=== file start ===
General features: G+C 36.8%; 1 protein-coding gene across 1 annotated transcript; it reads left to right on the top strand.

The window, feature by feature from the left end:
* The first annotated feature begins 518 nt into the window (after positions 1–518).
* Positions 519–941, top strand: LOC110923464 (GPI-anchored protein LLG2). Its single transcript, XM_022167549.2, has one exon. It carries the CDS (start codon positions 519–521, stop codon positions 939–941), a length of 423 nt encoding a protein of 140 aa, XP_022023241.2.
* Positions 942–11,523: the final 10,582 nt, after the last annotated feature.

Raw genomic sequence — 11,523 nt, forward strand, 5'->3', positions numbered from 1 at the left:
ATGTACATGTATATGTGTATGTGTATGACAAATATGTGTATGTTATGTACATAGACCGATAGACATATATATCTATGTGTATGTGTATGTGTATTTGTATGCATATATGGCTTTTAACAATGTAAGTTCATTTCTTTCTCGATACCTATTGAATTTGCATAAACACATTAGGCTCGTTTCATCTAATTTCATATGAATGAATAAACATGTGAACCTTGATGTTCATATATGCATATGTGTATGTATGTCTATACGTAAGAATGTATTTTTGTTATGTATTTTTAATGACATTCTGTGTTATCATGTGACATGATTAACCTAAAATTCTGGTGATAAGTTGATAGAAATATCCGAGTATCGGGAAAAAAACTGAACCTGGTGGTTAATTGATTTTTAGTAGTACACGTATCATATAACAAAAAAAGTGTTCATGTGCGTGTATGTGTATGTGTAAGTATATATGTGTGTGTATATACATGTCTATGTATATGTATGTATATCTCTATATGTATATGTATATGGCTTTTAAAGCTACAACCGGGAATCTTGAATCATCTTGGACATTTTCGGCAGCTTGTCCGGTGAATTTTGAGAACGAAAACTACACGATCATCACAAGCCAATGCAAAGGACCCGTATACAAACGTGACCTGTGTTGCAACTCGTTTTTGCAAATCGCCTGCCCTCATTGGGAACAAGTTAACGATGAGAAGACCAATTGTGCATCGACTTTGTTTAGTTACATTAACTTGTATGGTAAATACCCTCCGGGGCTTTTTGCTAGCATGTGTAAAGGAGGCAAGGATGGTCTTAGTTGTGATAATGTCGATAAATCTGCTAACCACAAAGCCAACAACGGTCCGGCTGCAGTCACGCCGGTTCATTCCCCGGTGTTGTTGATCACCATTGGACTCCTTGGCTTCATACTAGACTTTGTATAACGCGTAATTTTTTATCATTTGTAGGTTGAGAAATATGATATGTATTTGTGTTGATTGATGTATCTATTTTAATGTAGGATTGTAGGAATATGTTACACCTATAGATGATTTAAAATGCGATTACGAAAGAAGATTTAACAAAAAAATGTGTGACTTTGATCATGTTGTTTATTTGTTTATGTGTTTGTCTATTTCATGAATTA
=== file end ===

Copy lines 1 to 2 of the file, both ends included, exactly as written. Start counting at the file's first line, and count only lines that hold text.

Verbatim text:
General features: G+C 36.8%; 1 protein-coding gene across 1 annotated transcript; it reads left to right on the top strand.

The window, feature by feature from the left end: